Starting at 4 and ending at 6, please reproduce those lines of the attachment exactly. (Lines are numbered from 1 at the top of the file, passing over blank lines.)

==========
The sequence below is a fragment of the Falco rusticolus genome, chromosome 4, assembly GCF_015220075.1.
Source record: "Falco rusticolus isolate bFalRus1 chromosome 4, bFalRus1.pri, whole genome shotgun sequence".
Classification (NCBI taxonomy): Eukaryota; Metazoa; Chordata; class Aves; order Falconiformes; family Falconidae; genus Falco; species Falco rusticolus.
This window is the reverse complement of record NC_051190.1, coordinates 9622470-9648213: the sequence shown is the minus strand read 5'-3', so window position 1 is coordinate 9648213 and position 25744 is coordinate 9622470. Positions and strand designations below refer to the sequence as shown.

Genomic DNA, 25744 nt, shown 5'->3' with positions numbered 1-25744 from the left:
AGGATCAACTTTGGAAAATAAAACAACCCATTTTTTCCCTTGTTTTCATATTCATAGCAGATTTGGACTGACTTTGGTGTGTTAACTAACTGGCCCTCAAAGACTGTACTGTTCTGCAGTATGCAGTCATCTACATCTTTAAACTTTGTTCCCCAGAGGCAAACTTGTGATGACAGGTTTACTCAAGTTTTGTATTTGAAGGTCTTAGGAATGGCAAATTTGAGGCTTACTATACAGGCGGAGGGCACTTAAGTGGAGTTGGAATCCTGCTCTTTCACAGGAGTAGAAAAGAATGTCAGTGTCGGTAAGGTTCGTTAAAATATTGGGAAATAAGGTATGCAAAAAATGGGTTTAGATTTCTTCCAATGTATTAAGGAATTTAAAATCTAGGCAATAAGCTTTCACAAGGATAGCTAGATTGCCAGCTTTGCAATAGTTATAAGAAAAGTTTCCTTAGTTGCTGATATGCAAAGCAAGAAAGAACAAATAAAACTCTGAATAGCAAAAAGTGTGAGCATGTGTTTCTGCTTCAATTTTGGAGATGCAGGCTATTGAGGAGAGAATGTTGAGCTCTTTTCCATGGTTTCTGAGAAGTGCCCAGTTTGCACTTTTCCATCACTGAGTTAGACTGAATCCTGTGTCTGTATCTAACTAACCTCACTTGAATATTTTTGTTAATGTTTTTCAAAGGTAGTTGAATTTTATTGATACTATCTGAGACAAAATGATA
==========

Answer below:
This window is the reverse complement of record NC_051190.1, coordinates 9622470-9648213: the sequence shown is the minus strand read 5'-3', so window position 1 is coordinate 9648213 and position 25744 is coordinate 9622470. Positions and strand designations below refer to the sequence as shown.

Genomic DNA, 25744 nt, shown 5'->3' with positions numbered 1-25744 from the left:
AGGATCAACTTTGGAAAATAAAACAACCCATTTTTTCCCTTGTTTTCATATTCATAGCAGATTTGGACTGACTTTGGTGTGTTAACTAACTGGCCCTCAAAGACTGTACTGTTCTGCAGTATGCAGTCATCTACATCTTTAAACTTTGTTCCCCAGAGGCAAACTTGTGATGACAGGTTTACTCAAGTTTTGTATTTGAAGGTCTTAGGAATGGCAAATTTGAGGCTTACTATACAGGCGGAGGGCACTTAAGTGGAGTTGGAATCCTGCTCTTTCACAGGAGTAGAAAAGAATGTCAGTGTCGGTAAGGTTCGTTAAAATATTGGGAAATAAGGTATGCAAAAAATGGGTTTAGATTTCTTCCAATGTATTAAGGAATTTAAAATCTAGGCAATAAGCTTTCACAAGGATAGCTAGATTGCCAGCTTTGCAATAGTTATAAGAAAAGTTTCCTTAGTTGCTGATATGCAAAGCAAGAAAGAACAAATAAAACTCTGAATAGCAAAAAGTGTGAGCATGTGTTTCTGCTTCAATTTTGGAGATGCAGGCTATTGAGGAGAGAATGTTGAGCTCTTTTCCATGGTTTCTGAGAAGTGCCCAGTTTGCACTTTTCCATCACTGAGTTAGACTGAATCCTGTGTCTGTATCTAACTAACCTCACTTGAATATTTTTGTTAATGTTTTTCAAAGGTAGTTGAATTTTATTGATACTATCTGAGACAAAATGATA